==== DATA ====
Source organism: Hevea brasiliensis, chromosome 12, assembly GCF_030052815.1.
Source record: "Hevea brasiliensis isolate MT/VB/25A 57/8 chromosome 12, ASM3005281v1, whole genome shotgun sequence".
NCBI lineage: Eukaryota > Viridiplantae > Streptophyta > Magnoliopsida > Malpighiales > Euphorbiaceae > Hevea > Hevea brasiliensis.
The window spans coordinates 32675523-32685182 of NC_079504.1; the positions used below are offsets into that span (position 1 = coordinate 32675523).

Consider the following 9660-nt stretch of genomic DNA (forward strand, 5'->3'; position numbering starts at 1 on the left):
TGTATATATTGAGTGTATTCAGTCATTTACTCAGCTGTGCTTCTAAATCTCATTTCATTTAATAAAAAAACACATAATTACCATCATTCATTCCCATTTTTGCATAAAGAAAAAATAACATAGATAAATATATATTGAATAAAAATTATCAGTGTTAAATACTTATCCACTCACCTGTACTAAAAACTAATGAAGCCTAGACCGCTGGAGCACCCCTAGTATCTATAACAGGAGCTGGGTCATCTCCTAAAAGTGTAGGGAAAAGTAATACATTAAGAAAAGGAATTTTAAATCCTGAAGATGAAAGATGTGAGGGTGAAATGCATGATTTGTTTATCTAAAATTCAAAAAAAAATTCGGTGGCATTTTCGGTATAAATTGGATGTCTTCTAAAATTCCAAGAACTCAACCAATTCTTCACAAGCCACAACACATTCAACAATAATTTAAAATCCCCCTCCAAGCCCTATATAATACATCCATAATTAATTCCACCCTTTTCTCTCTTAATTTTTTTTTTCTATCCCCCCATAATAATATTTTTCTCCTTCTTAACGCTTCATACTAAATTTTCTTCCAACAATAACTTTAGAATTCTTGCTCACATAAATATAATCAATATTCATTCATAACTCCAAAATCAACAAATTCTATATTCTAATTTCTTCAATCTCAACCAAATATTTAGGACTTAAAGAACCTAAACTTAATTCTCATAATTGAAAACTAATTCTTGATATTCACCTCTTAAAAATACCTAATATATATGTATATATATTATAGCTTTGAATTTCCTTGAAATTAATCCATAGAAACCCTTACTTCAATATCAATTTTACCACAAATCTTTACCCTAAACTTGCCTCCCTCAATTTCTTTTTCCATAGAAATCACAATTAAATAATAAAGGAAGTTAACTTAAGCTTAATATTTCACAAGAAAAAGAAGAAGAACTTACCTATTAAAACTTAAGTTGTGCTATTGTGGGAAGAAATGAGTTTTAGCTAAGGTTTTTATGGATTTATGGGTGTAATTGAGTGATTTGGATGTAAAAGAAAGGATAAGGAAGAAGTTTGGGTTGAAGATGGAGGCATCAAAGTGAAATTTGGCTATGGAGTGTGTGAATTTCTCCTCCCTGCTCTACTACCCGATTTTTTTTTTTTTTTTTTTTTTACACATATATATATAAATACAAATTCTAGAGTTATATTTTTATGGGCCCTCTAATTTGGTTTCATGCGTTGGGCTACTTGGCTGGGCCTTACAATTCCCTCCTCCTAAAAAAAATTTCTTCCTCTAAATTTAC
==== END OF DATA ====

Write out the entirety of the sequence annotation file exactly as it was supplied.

Source organism: Hevea brasiliensis, chromosome 12, assembly GCF_030052815.1.
Source record: "Hevea brasiliensis isolate MT/VB/25A 57/8 chromosome 12, ASM3005281v1, whole genome shotgun sequence".
NCBI lineage: Eukaryota > Viridiplantae > Streptophyta > Magnoliopsida > Malpighiales > Euphorbiaceae > Hevea > Hevea brasiliensis.
The window spans coordinates 32675523-32685182 of NC_079504.1; the positions used below are offsets into that span (position 1 = coordinate 32675523).

Consider the following 9660-nt stretch of genomic DNA (forward strand, 5'->3'; position numbering starts at 1 on the left):
TGTATATATTGAGTGTATTCAGTCATTTACTCAGCTGTGCTTCTAAATCTCATTTCATTTAATAAAAAAACACATAATTACCATCATTCATTCCCATTTTTGCATAAAGAAAAAATAACATAGATAAATATATATTGAATAAAAATTATCAGTGTTAAATACTTATCCACTCACCTGTACTAAAAACTAATGAAGCCTAGACCGCTGGAGCACCCCTAGTATCTATAACAGGAGCTGGGTCATCTCCTAAAAGTGTAGGGAAAAGTAATACATTAAGAAAAGGAATTTTAAATCCTGAAGATGAAAGATGTGAGGGTGAAATGCATGATTTGTTTATCTAAAATTCAAAAAAAAATTCGGTGGCATTTTCGGTATAAATTGGATGTCTTCTAAAATTCCAAGAACTCAACCAATTCTTCACAAGCCACAACACATTCAACAATAATTTAAAATCCCCCTCCAAGCCCTATATAATACATCCATAATTAATTCCACCCTTTTCTCTCTTAATTTTTTTTTTCTATCCCCCCATAATAATATTTTTCTCCTTCTTAACGCTTCATACTAAATTTTCTTCCAACAATAACTTTAGAATTCTTGCTCACATAAATATAATCAATATTCATTCATAACTCCAAAATCAACAAATTCTATATTCTAATTTCTTCAATCTCAACCAAATATTTAGGACTTAAAGAACCTAAACTTAATTCTCATAATTGAAAACTAATTCTTGATATTCACCTCTTAAAAATACCTAATATATATGTATATATATTATAGCTTTGAATTTCCTTGAAATTAATCCATAGAAACCCTTACTTCAATATCAATTTTACCACAAATCTTTACCCTAAACTTGCCTCCCTCAATTTCTTTTTCCATAGAAATCACAATTAAATAATAAAGGAAGTTAACTTAAGCTTAATATTTCACAAGAAAAAGAAGAAGAACTTACCTATTAAAACTTAAGTTGTGCTATTGTGGGAAGAAATGAGTTTTAGCTAAGGTTTTTATGGATTTATGGGTGTAATTGAGTGATTTGGATGTAAAAGAAAGGATAAGGAAGAAGTTTGGGTTGAAGATGGAGGCATCAAAGTGAAATTTGGCTATGGAGTGTGTGAATTTCTCCTCCCTGCTCTACTACCCGATTTTTTTTTTTTTTTTTTTTTTACACATATATATATAAATACAAATTCTAGAGTTATATTTTTATGGGCCCTCTAATTTGGTTTCATGCGTTGGGCTACTTGGCTGGGCCTTACAATTCCCTCCTCCTAAAAAAAATTTCTTCCTCTAAATTTAC